I tend to think we are on the cusp of not one but multiple new eras. The “peace dividend of the smartphone war” created a Cambrian explosion of new devices, and developments in software, especially AI, will make those devices smart and useful. Many of the futuristic technologies discussed above exist today, and will be broadly accessible in the near future. Read More
A good companion piece…
On Bots, Conversational Apps and Fin
Sam Lessin with a developer and investor perspective on what’s next…
2016 is being declared the year of bots. And it feels like there is a broad shift in the developer ecosystem away from traditional point-and-click apps, towards chat-based user interfaces. … It’s happening because there is broad consumer and developer fatigue with apps. Consumers don’t want to install or use new traditional apps. … The bet I am making, both as an investor and operator, is that the 2016 bot paradigm shift is going to be far more disruptive and interesting than the last decade’s move from Web to mobile apps… If the app shift moved developers away from server side development and towards clients, the most important part of the current shift is a move back towards the server and away from client software in the form of bots. Read More
The End of Streams
Jessica Lessin has some interesting thoughts on what I think is more like the comeback of channels.
There has been a quiet shift in product design away from streams and towards channels, and the shift is likely to accelerate with messaging platforms. Read More
Is Holistic Customer Experience Management even Possible?
Scott Liewehr is talking about SAP in this post, but raises the general question, and pointing out that products aren’t enough if your partners are not in sync – and why should they be?
I’ve thought for years that when SAP decided to jump into the Customer Experience race, it would be game-over for many other vendors. Now that they have, I’m not so sure. I see that their customer experience strategy has a greater dependence on service provider partners than they’ve ever had, and it’s not obvious to me as to which partners are going to be interested in helping them succeed in this realm. Read More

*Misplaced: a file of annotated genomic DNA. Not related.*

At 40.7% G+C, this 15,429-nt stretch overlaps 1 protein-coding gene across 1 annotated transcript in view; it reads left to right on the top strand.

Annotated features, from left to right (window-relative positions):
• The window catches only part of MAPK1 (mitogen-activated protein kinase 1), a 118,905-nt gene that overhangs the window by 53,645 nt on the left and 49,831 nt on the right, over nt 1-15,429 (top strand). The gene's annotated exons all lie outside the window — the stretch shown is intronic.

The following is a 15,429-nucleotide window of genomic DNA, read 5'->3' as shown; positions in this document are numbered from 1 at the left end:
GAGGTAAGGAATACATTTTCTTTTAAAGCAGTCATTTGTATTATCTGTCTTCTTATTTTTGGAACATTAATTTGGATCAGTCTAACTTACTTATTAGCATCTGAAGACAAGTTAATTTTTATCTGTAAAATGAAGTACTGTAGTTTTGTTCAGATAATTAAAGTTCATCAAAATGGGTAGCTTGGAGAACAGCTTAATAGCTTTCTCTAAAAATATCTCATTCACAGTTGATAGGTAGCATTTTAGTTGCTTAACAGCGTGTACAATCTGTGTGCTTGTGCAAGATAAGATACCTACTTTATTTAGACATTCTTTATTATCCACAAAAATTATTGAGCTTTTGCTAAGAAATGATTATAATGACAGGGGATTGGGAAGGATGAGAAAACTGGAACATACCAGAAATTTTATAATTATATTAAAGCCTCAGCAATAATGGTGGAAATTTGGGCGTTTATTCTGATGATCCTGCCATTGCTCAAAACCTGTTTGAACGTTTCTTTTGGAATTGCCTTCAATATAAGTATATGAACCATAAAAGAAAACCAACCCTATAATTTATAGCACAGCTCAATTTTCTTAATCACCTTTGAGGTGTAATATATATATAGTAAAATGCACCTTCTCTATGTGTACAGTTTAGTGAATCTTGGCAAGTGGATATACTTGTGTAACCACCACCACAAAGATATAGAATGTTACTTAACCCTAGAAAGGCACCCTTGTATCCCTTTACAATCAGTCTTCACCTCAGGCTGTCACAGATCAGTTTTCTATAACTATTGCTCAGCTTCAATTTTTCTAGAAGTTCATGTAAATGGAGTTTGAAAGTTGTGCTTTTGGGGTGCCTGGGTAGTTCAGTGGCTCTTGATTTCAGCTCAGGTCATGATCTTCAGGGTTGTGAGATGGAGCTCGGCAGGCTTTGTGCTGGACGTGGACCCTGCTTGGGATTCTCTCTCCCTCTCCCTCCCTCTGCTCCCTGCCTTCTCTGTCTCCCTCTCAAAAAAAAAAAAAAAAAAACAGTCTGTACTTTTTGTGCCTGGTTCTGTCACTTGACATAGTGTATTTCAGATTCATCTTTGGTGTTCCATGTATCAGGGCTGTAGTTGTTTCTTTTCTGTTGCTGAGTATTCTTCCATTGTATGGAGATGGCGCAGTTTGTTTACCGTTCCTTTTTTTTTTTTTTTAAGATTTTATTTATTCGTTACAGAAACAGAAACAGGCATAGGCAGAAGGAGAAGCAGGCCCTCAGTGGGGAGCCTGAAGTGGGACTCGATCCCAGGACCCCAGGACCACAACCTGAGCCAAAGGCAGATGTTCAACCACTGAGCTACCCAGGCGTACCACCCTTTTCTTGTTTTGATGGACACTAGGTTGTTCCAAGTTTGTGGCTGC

Mark your Calendar!
Gilbane Digital Content Conference 2016
Content Management, Marketing, and the Digital Experience
Main conference: November 29 – 30 ● Workshops: December 1
Fairmont Copley Plaza, Boston, MA
Too much “thought leadership” and personalization… Avoid These Common B2B Content Marketing Mistakes via hbr.org
Is digital advertising is becoming a rather simple proposition: Facebook, Google, or don’t bother?… The Reality of Missing Out via stratechery
Bill Thompson channels Karl Popper, but don’t be scared… The Open Web and Its Enemies via Medium
Internet of Things security is so bad, there’s a search engine for sleeping kids and it (Shodan) has been around for years. via ars technica
News Publishers Need To Jump Into Bots Will this provide the added value they need? via Monday Note
For some of you, but streaming is mainstreaming… Open Source Streaming Analytics at the Edge for Internet of Things Devices via prnewswire
CMS, etc., corner
DAM Market growth, Adam… Digital Asset Management Round-Up, February 2016 via Digital Clarity Group
More on DAM… Updated DAM research: ADAM, Nuxeo, Bynder, Canto, WebDAM, NetX, WAVE, and MerlinOne via Real Story Group
Amazon and Colis Privé, Gilt Group, Hudson’s Bay, Groupon… E-Commerce Round-Up: January 2016 via Digital Clarity Group
The Gilbane Advisor curates content for our conference community of content, computing, and digital experience professionals throughout the year. You can also subscribe via our feed.
The Gilbane Conference on Content, Technology, and Customer Experience helps marketers, IT, and business managers integrate content strategies and computing technologies to produce superior digital experiences for all stakeholders.